Getting close to the device you want to monitor is the biggest challenge in network analytics today. In order to get up-to-the-second data about a switch or router you really need to be as close as possible. For servers this is easy because the host operating system has the ability to run an agent or a kernel module to update the information on the fly. But doing that with networking devices has never been easy. That’s because the kernel of a network operating system (NOS) is hardened and almost impossible to program for.
Traditional Cisco IOS has never been an extensible platform. The monolithic kernel design did a terrible job of separating memory space. This meant that even system processes could run wild and crash the platform. Trying to add in third-party support was unthinkable. But with the latest IOS-XE and NXOS software, the idea of extending the NOS through modules is becoming more and more agreeable.
Cisco has also played around with the idea of extending their hardware platforms with service modules. The venerable Catalyst 6500 had a Network Analysis Module available for many years. Other platforms have security or compute modules available to extend device capabilities. But these units aren’t really integrated into the hardware aside from sharing a backplane. They often function as separate devices and can be difficult to configure. And, as in the case of all hardware, eventually they just age away to irrelevance.
Containing The New Paradigms
This idea that hardware eventually fades away is core to the new concepts that Cisco is introducing into the Catalyst 9000 series of switches. Instead of relying on costly and complicated hardware to extend the platform, Cisco is moving toward a software approach utilizing containers.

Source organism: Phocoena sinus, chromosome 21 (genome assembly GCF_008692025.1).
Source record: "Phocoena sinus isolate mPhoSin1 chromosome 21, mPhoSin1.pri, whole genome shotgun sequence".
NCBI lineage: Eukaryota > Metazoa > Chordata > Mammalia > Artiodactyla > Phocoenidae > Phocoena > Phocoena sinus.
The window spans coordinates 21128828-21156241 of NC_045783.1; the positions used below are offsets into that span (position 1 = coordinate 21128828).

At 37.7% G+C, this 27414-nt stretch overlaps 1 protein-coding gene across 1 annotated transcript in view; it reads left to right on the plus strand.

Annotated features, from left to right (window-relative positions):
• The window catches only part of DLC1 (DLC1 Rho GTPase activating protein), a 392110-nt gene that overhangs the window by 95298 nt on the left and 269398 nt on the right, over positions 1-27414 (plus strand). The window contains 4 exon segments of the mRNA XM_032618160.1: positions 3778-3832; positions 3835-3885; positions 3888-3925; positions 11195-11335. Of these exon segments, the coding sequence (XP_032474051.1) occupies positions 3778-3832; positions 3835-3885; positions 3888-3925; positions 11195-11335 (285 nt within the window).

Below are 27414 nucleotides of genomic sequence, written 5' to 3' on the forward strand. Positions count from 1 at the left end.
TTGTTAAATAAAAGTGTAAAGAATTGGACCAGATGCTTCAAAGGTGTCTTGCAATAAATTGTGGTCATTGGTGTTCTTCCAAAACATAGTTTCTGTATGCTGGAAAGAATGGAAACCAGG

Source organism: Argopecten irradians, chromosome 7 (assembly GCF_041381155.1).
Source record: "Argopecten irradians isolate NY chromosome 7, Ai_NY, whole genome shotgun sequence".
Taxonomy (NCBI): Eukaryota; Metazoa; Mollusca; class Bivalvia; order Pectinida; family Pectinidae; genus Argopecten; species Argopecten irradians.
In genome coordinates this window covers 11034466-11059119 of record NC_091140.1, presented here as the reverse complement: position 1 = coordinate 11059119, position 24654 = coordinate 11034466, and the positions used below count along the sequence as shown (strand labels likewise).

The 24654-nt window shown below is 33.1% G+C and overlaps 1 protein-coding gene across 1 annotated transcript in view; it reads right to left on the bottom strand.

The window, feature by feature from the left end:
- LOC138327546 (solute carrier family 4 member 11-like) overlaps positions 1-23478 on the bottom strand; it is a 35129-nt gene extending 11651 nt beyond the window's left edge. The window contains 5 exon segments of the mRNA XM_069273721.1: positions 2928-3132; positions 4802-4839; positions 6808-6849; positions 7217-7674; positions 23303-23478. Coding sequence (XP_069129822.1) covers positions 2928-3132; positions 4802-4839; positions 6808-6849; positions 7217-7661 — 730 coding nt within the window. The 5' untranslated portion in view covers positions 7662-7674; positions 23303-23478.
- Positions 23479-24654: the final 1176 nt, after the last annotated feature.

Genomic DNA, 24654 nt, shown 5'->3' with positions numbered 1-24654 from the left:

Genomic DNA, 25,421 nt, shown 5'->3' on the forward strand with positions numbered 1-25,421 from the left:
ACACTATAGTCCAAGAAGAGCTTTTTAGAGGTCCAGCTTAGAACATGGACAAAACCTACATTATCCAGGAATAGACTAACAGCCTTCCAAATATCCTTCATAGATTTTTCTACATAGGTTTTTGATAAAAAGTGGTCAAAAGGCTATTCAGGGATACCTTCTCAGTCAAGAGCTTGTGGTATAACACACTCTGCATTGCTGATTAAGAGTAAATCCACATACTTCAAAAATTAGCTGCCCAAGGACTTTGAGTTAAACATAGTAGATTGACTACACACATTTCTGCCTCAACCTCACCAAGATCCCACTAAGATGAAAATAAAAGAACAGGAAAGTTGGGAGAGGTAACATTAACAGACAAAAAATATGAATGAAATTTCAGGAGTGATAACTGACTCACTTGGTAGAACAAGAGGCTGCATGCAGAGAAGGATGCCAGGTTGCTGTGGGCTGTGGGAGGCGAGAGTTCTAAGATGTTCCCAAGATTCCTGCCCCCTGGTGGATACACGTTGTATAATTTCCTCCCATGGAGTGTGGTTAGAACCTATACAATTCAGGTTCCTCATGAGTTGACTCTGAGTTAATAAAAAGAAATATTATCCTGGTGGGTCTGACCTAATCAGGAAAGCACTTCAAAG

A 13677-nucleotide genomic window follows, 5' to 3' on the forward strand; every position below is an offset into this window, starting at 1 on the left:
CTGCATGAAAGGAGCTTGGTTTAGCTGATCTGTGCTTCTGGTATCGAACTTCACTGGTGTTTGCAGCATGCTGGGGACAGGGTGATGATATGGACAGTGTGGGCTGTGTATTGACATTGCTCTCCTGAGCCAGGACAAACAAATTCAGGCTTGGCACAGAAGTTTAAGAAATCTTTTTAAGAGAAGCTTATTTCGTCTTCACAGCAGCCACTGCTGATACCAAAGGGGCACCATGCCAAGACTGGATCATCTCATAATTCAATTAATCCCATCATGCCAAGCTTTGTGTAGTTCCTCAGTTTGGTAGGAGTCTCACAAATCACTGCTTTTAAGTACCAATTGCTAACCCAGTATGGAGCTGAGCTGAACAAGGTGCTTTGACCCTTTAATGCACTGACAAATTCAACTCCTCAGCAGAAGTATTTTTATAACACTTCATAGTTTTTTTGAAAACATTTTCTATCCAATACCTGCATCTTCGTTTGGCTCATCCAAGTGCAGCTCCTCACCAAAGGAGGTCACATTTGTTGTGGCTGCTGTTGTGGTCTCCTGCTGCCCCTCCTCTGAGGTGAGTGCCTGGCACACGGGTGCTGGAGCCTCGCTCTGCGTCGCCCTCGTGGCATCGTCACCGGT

Unless you’ve been napping under a rock for the past few years you’ve undoubtedly heard about platforms like Docker or Kubernetes. Container software gives you the flexibility to deploy applications in lightweight packages on a variety of platforms. Unlike virtual machines, containers don’t need a hypervisor to run. They merely need to have an OS that is Linux-like to provide resource access. Thankfully, IOS-XE and NXOS have enough compatibility to make this a possibility!
Having the ability to run containerized applications on Cisco Catalyst platforms is a huge deal. That means that the software can interface directly with the NOS itself. No more clever routing hacks to get things to flow past the right ports. No more SPAN ports. And because the containers are lightweight in terms of system resources you don’t have to worry about them affecting the performance of the system overall.
Buzzing With Possibilities
One of the companies that’s taking advantage of the capabilities of this platform in a big way is NetBeez. During the recent Cisco Live in San Diego, they were able to show off some of the great ideas they’re working on with Surya Raju from Cisco:
Stefano Gridelli and Panos Vouzis have been doing some great things with their Raspberry Pi units for a while now. But in order to shrink even further and get closer to the source of the data they needed to ditch their already impressively small devices. When the opportunity came from Cisco to run the NetBeez platform as a container directly on Cisco switches it was a perfect match.
The other huge thing is that Cisco is allowing NetBeez to run as a containerized instance on their platform. That’s a big step for the Cisco people to allow a non-Cisco piece of software to run directly on the hardware. It’s been done before with programs like Wireshark, but that tool is so ubiquitous that I would expect to see it almost everywhere. By embracing smaller companies like NetBeez and giving them access to the system at the level that Cisco can offer through their container system, NetBeez can gain an advantage and help augment Cisco’s analytics platforms at the same time.
Bringing It All Together
Containers are the future of software. But, more importantly, that future also includes a fair amount of cross-platform work as well. The old proprietary ways of doing things are best relegated to a time when IOS was a monolith and gigabit Ethernet was a pipe dream. The new world of cloud, containers, and cross pollination is the world that I want to see because it allows companies like NetBeez to thrive.
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